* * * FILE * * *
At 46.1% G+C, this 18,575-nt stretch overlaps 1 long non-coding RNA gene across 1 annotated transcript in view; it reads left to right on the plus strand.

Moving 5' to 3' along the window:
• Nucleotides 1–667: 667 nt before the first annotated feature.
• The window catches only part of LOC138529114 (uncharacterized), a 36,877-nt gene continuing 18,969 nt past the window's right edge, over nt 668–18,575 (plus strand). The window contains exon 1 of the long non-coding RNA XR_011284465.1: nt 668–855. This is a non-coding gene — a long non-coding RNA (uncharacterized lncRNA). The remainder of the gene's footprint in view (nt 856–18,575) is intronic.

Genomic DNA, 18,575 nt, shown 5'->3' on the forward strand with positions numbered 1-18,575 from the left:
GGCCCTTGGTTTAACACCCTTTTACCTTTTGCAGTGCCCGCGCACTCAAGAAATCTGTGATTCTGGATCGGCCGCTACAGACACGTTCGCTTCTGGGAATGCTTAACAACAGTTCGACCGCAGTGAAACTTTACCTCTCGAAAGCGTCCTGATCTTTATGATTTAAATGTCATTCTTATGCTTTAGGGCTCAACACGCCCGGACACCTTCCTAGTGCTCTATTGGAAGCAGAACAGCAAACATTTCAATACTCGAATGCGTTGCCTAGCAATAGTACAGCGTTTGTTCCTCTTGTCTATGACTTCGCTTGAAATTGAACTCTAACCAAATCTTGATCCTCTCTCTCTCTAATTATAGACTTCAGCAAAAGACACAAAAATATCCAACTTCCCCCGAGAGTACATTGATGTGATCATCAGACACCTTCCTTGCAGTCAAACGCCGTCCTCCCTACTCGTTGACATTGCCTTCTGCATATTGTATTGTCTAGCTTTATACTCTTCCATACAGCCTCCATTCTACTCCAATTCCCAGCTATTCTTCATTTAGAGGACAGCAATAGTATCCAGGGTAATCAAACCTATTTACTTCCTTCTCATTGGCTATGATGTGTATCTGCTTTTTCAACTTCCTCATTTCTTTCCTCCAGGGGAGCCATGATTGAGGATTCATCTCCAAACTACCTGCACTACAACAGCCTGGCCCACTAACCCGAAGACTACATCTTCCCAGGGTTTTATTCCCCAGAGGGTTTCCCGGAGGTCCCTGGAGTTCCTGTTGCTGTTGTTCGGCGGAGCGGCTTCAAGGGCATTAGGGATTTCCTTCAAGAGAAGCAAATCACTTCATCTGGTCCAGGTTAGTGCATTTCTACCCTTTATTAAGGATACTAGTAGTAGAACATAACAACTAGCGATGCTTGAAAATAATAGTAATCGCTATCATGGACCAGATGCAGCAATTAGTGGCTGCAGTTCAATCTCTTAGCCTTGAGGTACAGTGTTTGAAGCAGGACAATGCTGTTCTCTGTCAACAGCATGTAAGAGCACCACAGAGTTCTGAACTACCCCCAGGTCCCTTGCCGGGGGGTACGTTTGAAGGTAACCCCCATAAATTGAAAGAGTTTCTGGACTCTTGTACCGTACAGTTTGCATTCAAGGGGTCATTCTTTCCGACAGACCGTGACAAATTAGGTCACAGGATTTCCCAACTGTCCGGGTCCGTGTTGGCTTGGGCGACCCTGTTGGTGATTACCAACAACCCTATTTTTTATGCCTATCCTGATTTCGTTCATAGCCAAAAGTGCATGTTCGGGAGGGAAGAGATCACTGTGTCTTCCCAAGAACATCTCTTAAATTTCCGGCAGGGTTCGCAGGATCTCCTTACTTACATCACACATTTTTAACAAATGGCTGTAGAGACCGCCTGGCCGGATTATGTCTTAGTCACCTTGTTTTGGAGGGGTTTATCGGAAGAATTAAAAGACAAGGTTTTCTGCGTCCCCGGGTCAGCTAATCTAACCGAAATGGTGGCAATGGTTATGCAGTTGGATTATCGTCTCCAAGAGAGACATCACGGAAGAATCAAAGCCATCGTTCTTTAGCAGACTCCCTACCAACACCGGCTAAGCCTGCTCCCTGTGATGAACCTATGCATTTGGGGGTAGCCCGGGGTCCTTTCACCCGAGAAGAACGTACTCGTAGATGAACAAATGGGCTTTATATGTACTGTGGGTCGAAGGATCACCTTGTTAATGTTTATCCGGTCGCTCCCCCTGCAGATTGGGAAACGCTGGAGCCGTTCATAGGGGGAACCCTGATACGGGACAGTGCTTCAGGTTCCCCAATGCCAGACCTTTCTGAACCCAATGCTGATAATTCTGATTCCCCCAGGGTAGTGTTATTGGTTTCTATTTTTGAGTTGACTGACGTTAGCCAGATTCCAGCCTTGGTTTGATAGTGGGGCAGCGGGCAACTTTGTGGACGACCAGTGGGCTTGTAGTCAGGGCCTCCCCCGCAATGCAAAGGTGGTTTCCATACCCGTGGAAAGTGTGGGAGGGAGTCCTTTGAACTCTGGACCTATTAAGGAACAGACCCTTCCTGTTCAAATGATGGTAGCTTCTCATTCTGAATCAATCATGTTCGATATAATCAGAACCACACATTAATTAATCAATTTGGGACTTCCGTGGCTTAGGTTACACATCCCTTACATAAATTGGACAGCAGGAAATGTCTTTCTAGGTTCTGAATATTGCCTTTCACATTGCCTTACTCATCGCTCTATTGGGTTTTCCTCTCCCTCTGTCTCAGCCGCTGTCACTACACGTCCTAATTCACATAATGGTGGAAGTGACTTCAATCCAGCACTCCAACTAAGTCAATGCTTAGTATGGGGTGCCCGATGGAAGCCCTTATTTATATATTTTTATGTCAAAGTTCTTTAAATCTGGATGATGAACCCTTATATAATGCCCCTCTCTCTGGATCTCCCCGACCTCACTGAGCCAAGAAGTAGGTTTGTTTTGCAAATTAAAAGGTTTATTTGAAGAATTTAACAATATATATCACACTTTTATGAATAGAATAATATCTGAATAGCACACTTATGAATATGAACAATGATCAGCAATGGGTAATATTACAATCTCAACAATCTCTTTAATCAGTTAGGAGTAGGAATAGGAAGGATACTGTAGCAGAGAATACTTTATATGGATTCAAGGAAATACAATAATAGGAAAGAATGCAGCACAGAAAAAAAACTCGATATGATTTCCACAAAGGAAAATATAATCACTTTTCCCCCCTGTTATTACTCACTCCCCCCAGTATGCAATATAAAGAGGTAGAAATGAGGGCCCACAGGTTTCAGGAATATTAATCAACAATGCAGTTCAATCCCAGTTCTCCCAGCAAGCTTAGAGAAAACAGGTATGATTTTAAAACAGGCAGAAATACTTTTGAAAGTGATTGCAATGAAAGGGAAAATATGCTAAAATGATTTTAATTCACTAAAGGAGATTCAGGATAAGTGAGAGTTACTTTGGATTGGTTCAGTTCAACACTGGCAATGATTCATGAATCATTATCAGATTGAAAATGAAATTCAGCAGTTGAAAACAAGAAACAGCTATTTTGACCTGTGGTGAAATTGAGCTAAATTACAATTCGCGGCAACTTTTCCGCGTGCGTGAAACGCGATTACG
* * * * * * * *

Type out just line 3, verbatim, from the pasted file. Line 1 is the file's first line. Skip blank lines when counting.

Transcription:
• Nucleotides 1–667: 667 nt before the first annotated feature.